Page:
In order to obtain the required precision, the total delay time for a signal to complete the signal path through the transponder must be known. In the past a variety of methods have been used to measure this delay time, most of which involved the use of an oscilloscope for the actual measurement. Measurements performed by these different techniques have yielded results, which disagree. These methods involve artificially introducing a triggering signal and watching for the transmitted pulse on an oscilloscope. The time between the trigger signal and generation of the transmit pulse is taken as the total delay time, T. This method requires the selection of appropriate points on the leading edge of each waveform to serve as the beginning and end points of the delay period. This is critical because the rise times of the pulses are on the order of 30 nanoseconds, which is equivalent to 5 yards in range. The pulses also exhibit about 60 nanoseconds of jitter, which at a typical sweep speed (e.g., 0.2:sec/cm) corresponds to a trace movement of 3 millimeters. This jitter must be visually averaged to an accuracy of 0.3 millimeters to meet the desired measurement accuracy capability of 1 yard. In addition, the scope sweep itself must be calibrated by observing the output waveform from a crystal oscillator of known frequency and adjusting the scope. This scope calibration is itself also subject to similar considerations regarding the necessary visual acuity. In order to achieve the time resolution necessary for the measurement, a sweep speed of at least 0.2 μs/cm would be necessary. This in turn means that the inherent delay can only be measured at limited ranges, for which T is small enough that both pulses can be displayed on the same sweep. Once the measurements are made, the transponder is considered calibrated for any indicated range set into the delay controls.
While modem oscilloscopes have overcome some of the above mentioned measurement difficulties, there remain problems associated with the described prior art delay measurement techniques. A first problem is that it is a static (one time) calibration as opposed to a continuous calibration. Accordingly, variations in the delay, which may be caused for reasons such as a change in temperature, are not accounted for by the system. A second problem is that because the counter circuits in the delay clock may not function perfectly at all ranges and the calibration is performed at a fixed range, a detected delay value may have a further unknown and undeterminable error. A third problem is that if the transponder delay is smaller than the pulse width of the test pulse, it is not possible to determine the amount of the delay. A fourth problem is that normal operation of the transponder and receiver must be halted during the calibration process.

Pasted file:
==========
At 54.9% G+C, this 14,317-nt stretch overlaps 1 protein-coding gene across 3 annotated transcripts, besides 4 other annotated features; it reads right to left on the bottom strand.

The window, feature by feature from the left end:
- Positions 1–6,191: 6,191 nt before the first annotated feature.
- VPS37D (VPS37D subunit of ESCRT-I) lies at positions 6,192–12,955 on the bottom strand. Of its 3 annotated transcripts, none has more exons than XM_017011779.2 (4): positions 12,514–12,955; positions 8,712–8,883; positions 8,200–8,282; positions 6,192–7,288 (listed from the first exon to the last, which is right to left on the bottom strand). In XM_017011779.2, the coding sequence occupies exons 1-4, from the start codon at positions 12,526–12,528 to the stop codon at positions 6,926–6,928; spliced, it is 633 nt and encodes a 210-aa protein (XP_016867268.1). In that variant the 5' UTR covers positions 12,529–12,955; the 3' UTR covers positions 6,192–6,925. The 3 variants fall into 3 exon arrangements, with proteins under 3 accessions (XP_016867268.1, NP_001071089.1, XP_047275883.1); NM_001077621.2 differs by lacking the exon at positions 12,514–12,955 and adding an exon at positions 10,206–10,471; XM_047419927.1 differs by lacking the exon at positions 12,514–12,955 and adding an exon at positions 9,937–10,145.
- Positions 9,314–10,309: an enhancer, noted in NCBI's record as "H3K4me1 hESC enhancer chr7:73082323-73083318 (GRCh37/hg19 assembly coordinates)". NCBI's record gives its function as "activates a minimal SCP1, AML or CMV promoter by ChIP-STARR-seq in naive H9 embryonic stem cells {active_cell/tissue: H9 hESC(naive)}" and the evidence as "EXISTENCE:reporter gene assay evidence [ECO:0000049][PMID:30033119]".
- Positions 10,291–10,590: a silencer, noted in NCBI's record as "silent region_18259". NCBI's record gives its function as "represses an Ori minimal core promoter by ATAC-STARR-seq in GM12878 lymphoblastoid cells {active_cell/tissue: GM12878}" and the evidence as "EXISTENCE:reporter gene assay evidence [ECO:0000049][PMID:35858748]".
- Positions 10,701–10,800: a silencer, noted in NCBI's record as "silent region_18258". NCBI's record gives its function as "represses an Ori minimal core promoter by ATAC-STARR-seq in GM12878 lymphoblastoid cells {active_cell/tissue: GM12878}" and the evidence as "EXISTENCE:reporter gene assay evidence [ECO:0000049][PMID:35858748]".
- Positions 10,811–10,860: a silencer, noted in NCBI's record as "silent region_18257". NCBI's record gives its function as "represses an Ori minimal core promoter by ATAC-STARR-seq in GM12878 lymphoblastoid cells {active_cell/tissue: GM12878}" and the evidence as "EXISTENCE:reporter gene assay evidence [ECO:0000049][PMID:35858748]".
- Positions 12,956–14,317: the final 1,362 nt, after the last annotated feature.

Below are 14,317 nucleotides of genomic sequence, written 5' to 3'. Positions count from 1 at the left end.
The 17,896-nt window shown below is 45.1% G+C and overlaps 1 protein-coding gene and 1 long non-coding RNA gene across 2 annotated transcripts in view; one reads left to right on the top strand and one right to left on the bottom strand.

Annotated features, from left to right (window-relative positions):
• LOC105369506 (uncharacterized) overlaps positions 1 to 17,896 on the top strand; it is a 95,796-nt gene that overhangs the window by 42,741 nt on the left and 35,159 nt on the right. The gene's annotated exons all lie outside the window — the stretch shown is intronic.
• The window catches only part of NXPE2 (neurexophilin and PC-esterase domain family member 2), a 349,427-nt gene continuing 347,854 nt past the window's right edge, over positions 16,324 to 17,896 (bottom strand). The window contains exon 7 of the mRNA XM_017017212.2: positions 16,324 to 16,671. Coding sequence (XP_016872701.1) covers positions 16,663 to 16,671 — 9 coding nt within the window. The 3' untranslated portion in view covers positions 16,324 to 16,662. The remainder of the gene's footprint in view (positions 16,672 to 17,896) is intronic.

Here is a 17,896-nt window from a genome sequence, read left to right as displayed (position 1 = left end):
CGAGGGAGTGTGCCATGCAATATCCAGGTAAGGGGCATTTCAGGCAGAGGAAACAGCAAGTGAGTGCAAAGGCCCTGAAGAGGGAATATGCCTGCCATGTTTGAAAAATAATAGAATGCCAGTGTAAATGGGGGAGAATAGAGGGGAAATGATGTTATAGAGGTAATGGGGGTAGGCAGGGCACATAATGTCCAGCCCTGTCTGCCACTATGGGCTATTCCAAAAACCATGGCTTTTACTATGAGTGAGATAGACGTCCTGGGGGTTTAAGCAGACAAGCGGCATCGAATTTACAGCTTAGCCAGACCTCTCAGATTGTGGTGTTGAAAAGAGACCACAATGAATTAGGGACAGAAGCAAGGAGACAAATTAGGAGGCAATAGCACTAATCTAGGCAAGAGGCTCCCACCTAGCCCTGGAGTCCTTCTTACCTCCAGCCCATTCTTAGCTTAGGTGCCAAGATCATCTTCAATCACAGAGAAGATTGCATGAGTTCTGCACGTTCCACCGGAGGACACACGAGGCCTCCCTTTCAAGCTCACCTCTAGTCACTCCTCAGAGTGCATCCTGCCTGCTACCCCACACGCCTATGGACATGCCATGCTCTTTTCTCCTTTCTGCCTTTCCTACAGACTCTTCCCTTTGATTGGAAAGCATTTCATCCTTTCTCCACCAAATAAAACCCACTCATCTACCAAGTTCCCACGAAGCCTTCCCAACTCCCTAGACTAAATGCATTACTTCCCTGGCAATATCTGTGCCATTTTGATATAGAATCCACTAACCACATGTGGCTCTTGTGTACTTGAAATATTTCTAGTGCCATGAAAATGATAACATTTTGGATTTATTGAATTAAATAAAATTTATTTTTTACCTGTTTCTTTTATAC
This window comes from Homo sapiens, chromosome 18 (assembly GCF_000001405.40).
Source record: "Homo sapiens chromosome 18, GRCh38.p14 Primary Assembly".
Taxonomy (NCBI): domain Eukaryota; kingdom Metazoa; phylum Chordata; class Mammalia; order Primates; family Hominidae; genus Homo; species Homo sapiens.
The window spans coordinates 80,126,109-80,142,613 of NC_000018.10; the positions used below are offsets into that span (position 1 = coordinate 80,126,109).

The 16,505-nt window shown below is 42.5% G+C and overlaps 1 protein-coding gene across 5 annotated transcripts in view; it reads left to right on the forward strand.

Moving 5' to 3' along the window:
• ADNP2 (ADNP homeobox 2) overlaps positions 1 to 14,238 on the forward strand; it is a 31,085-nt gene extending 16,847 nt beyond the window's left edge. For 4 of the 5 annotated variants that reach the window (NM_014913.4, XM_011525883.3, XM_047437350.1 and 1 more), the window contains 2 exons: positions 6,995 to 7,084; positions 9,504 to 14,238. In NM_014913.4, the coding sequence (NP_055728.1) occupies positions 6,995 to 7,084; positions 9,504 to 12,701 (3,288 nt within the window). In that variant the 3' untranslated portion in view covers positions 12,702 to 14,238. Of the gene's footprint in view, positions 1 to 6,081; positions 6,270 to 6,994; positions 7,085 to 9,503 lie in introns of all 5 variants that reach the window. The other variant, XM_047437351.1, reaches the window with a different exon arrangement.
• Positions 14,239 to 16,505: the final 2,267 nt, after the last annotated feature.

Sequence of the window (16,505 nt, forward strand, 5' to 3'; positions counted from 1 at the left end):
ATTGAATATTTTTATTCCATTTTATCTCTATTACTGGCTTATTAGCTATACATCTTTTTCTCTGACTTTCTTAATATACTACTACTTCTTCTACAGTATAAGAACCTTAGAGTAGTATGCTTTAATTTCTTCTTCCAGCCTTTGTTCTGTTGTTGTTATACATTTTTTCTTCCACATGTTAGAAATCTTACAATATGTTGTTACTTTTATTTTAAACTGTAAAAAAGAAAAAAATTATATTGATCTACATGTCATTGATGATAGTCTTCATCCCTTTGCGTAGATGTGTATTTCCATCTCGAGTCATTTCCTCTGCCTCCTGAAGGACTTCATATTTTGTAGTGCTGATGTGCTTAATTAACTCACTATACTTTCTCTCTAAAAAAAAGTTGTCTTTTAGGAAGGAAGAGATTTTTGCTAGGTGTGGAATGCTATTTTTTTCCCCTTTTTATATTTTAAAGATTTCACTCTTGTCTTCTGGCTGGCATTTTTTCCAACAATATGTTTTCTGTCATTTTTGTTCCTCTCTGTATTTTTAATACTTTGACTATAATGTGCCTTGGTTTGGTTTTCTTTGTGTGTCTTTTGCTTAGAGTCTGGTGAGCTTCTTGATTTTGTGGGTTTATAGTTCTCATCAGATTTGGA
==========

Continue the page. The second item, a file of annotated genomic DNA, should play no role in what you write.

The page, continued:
One prior art method for calibrating transponders for aircraft includes manual calibration with test signals. Specifically, in one method while the aircraft is grounded, a ground crew will manually test the transponders on board the aircraft to determine the inherent delay. With the grounded method, the inherent delay information must then be transferred to the active radar systems, wherein it may be subtracted from future detected radar signals. In another method, while the aircraft is in flight, a flight crew may manually test the transponder on board the aircraft to determine the inherent delay. With the in-flight method, the inherent delay information must then be transmitted back to the active radar systems, wherein it may be subtracted from future detected radar signals.